W: …is a real dude, turns out!
How do you spell out the sound you make with a surprised shrug? You know, like “I wasn’t expecting that but OK! I can hang!” “Huh”? “Muh”!?
Here are three things you should know about Oliver Stone‘s new film W before you go (and you should go) see it.
1. W is not a comedy!
I sort of assumed this from the ads, but luckily someone warned me before I went. I mean, sometimes it’s funny that he says “misunderestimated” and sometimes it’s funny that Stone expects us to buy Josh Brolin (who is 40) as an 18 year old W, but for the most part, Stone’s biopic about George Walker Bush is an elegantly made interpretation of the life and career of our forty-third president. It is not a satire, it is not not an expose, it simply shows us a man who tries really hard but can’t seem to get what he wants. And most of the time, it seems like what he wants is the respect of older, smarter men than he, starting and ending with his father. It’s hard for me to really believe that W is so commanding and…well, I guess “manly” is the right word…of a figure as Josh Brolin makes him out to be. But what do I know, I guess. I’ve certainly never had lunch with the President, and I’ve only been to one or two top secret White House war room meetings. All I see of his demeanor is a guy who gives terrible speeches and tends to look around him with an expression of bewildered amazement. So for that reason, it’s difficult for me to really fully connect this character with the actual Bush. This Bush struggles with his cabinet, really listens to his wife, and genuinely believes that he wants the best for America.
Eight years after his election, we’re in a privileged position as moviegoers. We know the irony behind the Mission Accomplished banner, and we know to keep our eye out for his speechwriters’ grimaces at the word “nucular.” But what might be hard for some people to swallow is how W wants us to simultaneously sympathize and ostracize. I wouldn’t call this film non-partisan. It certainly wouldn’t make a hardcore Bush supporter chuckle through his or her popcorn (although if Laura Bush isn’t flattered by her own portrayal, she’s less cool than Stone makes her out to be). However, Bush is often shown taking the wind out of the sails of the movie’s true villain, Dick Cheney, and he cries out sincerely that although he was born with a silver spoon in his mouth, he really and truly wants to be the best American he can. And although this is certainly topical, being election season in an election year, I still wouldn’t call this anti-Republican. If anything, it reflects a now widespread desire for change, which both Obama and McCain of course use to their advantage. McCain is even shown almost rolling his eyes during a speech W gives to the Senate. That’s not quite Obama propaganda! But perhaps that’s not this film’s MO.
2. W and its cast members will win at least one Oscar!
You’ve heard of the Jamie Foxx Effect* (the higher probability that an actor has of winning Best Actor and a film has of being nominated for Best Picture due to his/her/its portrayal of a real person, thereby giving the Academy something concrete on which to base their assessment of their acting/representation). Well, bust my buttons, W is jam-packed with good impressions of famous people, especially unflattering impressions of people we love to hate. Richard Dreyfuss‘s Dick Cheney is alarming in its evil accuracy (and also in its confirmation that ol’ Dreyfuss is getting old), and James Cromwell is spot on as George Herbert Walker Bush, a taller, sadder version of his son. Elizabeth Banks is cute, yet kinda boring as Laura Bush, who is cute, yet kinda boring, I guess. Brolin’s Bush, as I mentioned already, comes across as too brash and swaggery instead of dumb and falling over things like I want him to be. Our Bush doesn’t seem to have nearly as much energy as Brolin, but, again, that might be just a convenient opinion that my brain has formed. Either way, he’ll win Best Actor, definitely, and James Cromwell will be nominated as Best Supporting Actor (or maybe Dreyfuss). The movie itself will be nominated for Best Picture, and Ellen Burstyn might just be nominated for Best Supporting Actress, because she’s old and respected and wears that Barbara Bush wig well. These are my predictions, America. We’ll see how it pans out.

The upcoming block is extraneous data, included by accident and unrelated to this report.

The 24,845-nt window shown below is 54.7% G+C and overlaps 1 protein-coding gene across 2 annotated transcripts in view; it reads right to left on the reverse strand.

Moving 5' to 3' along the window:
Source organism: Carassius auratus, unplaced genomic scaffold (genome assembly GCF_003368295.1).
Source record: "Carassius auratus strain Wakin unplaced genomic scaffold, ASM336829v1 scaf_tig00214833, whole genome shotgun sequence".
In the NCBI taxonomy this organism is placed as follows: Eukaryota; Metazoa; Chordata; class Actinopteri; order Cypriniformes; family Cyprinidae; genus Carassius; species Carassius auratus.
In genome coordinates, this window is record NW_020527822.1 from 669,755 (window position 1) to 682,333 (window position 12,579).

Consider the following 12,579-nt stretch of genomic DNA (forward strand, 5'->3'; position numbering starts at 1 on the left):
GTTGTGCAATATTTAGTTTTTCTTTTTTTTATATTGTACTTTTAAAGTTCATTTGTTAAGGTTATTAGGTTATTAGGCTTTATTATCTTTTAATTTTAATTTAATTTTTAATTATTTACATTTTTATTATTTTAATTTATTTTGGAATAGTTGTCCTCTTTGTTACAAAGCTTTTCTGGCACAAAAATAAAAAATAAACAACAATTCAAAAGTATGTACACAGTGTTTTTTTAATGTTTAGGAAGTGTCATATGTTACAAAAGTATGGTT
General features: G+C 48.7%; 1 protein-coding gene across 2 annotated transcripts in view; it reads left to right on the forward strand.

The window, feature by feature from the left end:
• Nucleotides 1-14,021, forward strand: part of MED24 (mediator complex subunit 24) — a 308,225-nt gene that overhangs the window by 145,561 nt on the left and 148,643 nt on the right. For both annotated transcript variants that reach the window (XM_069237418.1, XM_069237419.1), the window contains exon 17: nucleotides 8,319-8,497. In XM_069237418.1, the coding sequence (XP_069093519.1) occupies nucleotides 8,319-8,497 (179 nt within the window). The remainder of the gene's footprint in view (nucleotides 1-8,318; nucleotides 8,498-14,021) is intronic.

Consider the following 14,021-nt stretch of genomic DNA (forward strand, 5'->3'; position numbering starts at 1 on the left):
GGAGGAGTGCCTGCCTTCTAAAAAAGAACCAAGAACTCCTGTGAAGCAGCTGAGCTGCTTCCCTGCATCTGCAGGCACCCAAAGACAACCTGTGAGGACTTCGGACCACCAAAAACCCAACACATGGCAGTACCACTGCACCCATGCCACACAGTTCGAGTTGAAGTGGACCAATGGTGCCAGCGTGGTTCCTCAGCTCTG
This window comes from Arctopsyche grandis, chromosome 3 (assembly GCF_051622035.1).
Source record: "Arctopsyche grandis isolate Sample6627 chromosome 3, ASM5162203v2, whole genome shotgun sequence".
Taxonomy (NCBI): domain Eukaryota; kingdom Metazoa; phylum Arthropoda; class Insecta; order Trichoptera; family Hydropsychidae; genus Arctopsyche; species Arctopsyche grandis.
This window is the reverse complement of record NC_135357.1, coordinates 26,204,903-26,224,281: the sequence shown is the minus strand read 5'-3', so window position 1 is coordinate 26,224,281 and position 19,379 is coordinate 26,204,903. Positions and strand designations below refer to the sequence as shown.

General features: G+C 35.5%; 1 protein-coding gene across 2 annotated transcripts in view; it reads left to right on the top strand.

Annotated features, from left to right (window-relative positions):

3. Thandie Newton should never ever be allowed to play Condoleezza Rice again!
Luckily, there’s unlikely to be a sequel. Newton’s Condie was so accurate as to be distracting. Although perhaps maybe my lack of intimate knowledge with the current administration is to blame again for this opinion, but it seemed like even the camera found Condie’s every move hilarious. Her ingratiating tone, her deferential nods, the way in which she charges around in the woods on command…all of it seemed so constructed yet eerily accurate. It’s just like if you had a really good, bearded impression of Sarah Palin. Part of me wants to look at it and laugh for hours, but the other part wants to look far, far away and pretend like none of this is actually happening.
*No you haven’t, and it’s because I made it up!!
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